Stephen J. Schueler, M.D.

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Colds in Children Transmission

Facts about upper respiratory infections in children:

  • An upper respiratory infection is very contagious.
  • People with an upper respiratory infection release the virus into the air on droplets of mucus when they sneeze or cough.
  • The virus enters the lungs of others when they inhale the droplets.
  • The virus may also be spread through contact with saliva.
  • Touching a contaminated object then touching the mouth or eyes will spread the virus.

Last Updated: Apr 4, 2008 References
Authors: Stephen J. Schueler, MD; John H. Beckett, MD; D. Scott Gettings, MD
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PubMed Colds in Children References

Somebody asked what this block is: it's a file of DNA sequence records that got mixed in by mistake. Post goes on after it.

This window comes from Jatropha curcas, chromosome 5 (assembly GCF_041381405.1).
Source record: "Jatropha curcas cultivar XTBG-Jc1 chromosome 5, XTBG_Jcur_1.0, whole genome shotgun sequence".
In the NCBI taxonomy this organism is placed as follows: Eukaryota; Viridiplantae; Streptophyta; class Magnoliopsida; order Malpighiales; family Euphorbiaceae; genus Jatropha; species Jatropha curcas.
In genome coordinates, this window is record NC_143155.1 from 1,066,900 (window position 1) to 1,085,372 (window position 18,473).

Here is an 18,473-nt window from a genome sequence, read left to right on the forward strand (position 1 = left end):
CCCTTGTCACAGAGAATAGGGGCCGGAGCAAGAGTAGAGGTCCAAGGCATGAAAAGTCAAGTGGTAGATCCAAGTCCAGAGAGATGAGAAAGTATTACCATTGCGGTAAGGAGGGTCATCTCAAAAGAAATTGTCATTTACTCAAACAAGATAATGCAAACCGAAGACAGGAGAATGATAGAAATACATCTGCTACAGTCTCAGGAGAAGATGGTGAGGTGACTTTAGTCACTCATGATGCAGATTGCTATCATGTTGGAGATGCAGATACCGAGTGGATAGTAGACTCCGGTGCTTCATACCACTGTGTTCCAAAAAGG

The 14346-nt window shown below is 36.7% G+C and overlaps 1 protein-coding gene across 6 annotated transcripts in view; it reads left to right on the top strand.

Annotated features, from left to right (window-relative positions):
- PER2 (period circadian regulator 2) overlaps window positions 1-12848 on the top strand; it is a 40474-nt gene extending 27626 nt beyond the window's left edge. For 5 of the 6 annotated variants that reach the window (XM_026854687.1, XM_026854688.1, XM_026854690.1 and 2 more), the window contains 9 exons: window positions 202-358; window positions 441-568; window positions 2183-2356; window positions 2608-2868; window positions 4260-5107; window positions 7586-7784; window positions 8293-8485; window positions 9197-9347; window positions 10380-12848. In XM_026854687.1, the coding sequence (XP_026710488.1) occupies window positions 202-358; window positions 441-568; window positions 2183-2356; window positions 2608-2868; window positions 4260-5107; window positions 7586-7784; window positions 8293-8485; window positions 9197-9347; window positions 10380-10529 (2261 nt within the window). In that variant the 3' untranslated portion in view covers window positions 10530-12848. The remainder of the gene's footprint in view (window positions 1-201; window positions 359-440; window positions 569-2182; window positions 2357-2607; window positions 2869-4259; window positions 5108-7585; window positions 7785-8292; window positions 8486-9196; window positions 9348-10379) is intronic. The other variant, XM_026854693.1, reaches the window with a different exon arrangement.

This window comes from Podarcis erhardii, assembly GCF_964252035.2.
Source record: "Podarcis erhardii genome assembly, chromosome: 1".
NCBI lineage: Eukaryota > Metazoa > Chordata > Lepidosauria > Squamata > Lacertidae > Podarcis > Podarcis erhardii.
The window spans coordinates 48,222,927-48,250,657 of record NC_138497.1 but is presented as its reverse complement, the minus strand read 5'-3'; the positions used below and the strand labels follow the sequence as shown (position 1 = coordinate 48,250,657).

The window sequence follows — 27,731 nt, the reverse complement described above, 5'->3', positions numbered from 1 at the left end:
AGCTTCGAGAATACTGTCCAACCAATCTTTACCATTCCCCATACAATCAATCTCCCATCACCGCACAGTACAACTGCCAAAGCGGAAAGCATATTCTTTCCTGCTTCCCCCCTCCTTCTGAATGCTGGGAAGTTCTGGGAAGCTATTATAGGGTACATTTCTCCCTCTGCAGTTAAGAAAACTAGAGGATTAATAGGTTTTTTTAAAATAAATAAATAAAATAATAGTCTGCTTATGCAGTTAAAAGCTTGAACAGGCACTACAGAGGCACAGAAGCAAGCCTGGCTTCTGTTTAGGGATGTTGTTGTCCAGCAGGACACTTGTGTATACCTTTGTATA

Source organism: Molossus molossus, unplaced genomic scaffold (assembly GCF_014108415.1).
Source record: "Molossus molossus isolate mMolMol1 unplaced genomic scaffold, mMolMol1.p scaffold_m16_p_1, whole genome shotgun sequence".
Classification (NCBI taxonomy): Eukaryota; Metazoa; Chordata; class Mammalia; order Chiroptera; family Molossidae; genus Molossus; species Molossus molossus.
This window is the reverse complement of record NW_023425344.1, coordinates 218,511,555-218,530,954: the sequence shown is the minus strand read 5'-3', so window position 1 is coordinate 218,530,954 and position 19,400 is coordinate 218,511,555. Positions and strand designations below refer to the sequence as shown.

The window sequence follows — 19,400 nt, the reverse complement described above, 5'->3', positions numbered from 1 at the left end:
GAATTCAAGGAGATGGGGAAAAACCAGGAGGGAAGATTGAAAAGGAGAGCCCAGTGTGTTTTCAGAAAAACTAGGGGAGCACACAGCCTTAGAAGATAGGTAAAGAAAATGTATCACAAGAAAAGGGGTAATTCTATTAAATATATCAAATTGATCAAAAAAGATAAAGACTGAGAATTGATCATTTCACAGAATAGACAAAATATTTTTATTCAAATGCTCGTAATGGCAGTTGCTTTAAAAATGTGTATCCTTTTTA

1. Autret-Leca E, Giraudeau B, Ployet MJ, Jonville-Bera AP. Amoxicillin/clavulanic acid is ineffective at preventing otitis media in children with presumed viral upper respiratory infection: a randomized, double-blind equivalence, placebo-controlled trial. Br J Clin Pharmacol. 2002 Dec;54(6):652-6. [12492614]
  2. Butler CC, Hood K, Kinnersley P, Robling M, Prout H, Houston H. Predicting the clinical course of suspected acute viral upper respiratory tract infection in children. Fam Pract. 2005 Feb;22(1):92-5. [15640294]
  3. Fahey T, Stocks N, Thomas T. Systematic review of the treatment of upper respiratory tract infection. Arch Dis Child. 1998 Sep;79(3):225-30. [9875017]
  4. Lam TP, Lam KF. Why do family doctors prescribe antibiotics for upper respiratory tract infection? Int J Clin Pract. 2003 Apr;57(3):167-9. [12723716]
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